The artist, curator and writer Olu Oguibe has described how:
At the turn of the twenty-first century, the struggle that non-Western contemporary artists face on the global stage is not Western resistance to difference, as might have been the case in decades past; their most formidable obstacle is Western obsession with an insistence on difference. As some have already pointed out, it is not that any would want to disavow difference, for we are all different one way or another, after all. The point is that this fact of being ought not constitute the crippling predicament that it does for all who have no definite ancestry in Europe.8
Oguibe is focused on a new phenomenon, or an old phenomenon seen on an unprecedented scale. It is the inauthentic incorporation of difference – an ‘insistence on difference’ – in such a way that goes against the interests of those who have been historically excluded from the art market and art history. This has reached the level of ‘obsession’ as the global art marketplace plays what Oguibe calls its ‘culture game’. The ‘game’ takes place when difference assumes a discrete and stable category, and is consequently accommodated into the commodity system of the art mainstream. It is cultural diversity being traded as currency. Higher Education teaching operates together with patterns of art criticism, curating and arts programming (and indeed, with many artists themselves) to constitute difference as a commodity and in shaping this ‘predicament’.
Trying to understand the place of artists and artworks in this process, the cultural theorist Sean Cubitt has written:
Where once the task was to champion the silenced voices and invisible canvases of artists outside the pale of the power-broking metropolitan galleries, now it is to understand in what ways global art practice has become a spice to flavour the pot of the new multiculturalism.9
In what has been described as ‘the carnival of hetero-culture now at large in the metropolis’,10 ours is a time when diversity in the teaching of art and art history discloses the operational language and the complexities of Britain’s current politics of multiculturalism. In arts programming and the art market appetites have sharpened for ethnic, racial and cultural ‘difference and diversity’. It would seem as though the pleas for inclusion from those who are at the historical margins of art history have therefore finally been heard. Even so, the development of such appetites has meant that artists are under increased pressure to provide an explicit codification of accepted forms of difference in their practice. The artist and researcher Sonya Dyer has described in her report on ‘artistic autonomy’ for the campaign group, The Manifesto Club, ‘the unhealthy pressure on artists and curators from non-white backgrounds to privilege their racial background above all else in relation to their practice’.11 This raises the concern that apparently radical terms of cultural analysis have achieved a more popular embrace without any ensuing substantive change.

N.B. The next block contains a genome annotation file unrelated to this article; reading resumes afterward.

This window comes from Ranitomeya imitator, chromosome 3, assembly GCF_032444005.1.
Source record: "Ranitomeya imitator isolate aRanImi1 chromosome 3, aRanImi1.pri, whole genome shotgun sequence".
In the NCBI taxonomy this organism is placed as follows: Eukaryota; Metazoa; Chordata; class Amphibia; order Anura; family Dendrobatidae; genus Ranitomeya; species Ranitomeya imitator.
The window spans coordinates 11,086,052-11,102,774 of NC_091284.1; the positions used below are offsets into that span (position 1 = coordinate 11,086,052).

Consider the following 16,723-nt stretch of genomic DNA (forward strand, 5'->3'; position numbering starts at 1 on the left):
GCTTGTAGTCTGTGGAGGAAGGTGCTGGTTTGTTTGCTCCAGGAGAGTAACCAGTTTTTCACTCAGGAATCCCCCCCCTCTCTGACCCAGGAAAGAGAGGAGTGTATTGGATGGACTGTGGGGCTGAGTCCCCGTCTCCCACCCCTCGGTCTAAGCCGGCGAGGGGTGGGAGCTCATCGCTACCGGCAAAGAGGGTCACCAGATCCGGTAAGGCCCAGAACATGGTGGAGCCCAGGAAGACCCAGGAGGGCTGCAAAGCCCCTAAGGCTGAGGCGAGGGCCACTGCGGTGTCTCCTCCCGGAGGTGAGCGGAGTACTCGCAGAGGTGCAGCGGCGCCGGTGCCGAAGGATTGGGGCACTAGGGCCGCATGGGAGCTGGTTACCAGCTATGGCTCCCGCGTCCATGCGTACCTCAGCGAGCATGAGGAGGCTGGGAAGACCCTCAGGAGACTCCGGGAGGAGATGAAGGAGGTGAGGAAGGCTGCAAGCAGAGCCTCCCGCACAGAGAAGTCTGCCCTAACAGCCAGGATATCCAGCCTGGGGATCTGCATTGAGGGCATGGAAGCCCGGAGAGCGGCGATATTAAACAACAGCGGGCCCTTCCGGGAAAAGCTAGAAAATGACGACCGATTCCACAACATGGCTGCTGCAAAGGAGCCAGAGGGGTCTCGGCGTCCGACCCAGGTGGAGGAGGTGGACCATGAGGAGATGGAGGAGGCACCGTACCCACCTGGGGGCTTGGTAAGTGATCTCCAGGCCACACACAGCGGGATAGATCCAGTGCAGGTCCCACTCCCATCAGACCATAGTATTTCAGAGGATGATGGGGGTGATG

We might argue that the need to privilege a ‘racial background’, as Dyer indicates, in fact hardly features in an art curriculum that ‘includes’ artists such as Oguibe. There may be scope for studying these artists as a view onto the historical architecture and the legacies of exclusion and marginalisation in the hegemonic spaces of art galleries, museums and historiography. Their presence in the cur- riculum may not foreground or embody racial difference so much as highlight and undermine racism. Yet even this preferred purpose for such artists may be considered another, if lesser, ‘unhealthy pressure’ on them. We must ask whether certain artists are also studied in ways that decouple them from the terms of both racism and ‘race’. Under the demands for ‘cultural diversity’ this cannot be so – their presence exemplifies a theme of discourse around cultural or diasporic difference and yet not much more.
The artist, curator and writer Rasheed Araeen has described this situation as a sort of ‘tyranny’ ensuing from modes of viewership which
... have very little to do with the specificity of art and which have now been appropriated by art institutions that use them to reinforce their colonial idea of the Other. This has helped them redefine postcolonial artists as the new Other, but also predetermine their role in modern society. With the result that any art activity which does not conform to or defies this new definition is looked upon as inauthentic and is suppressed.12
In Araeen’s view such ‘postcolonial’ artists live and work persistently within the limits set by their viewers, and are forced to negotiate official sources of support and institutionalised practices of art reception. The field of art education intersects with such contexts of reception. In these spaces, concerns about modern and con- temporary aesthetic criteria are paid to artworks by and large only when their makers are white. Such criteria are put aside in favour of using the tools of the social sciences, and of cultural and media studies, for the art of ‘diverse’ practitioners.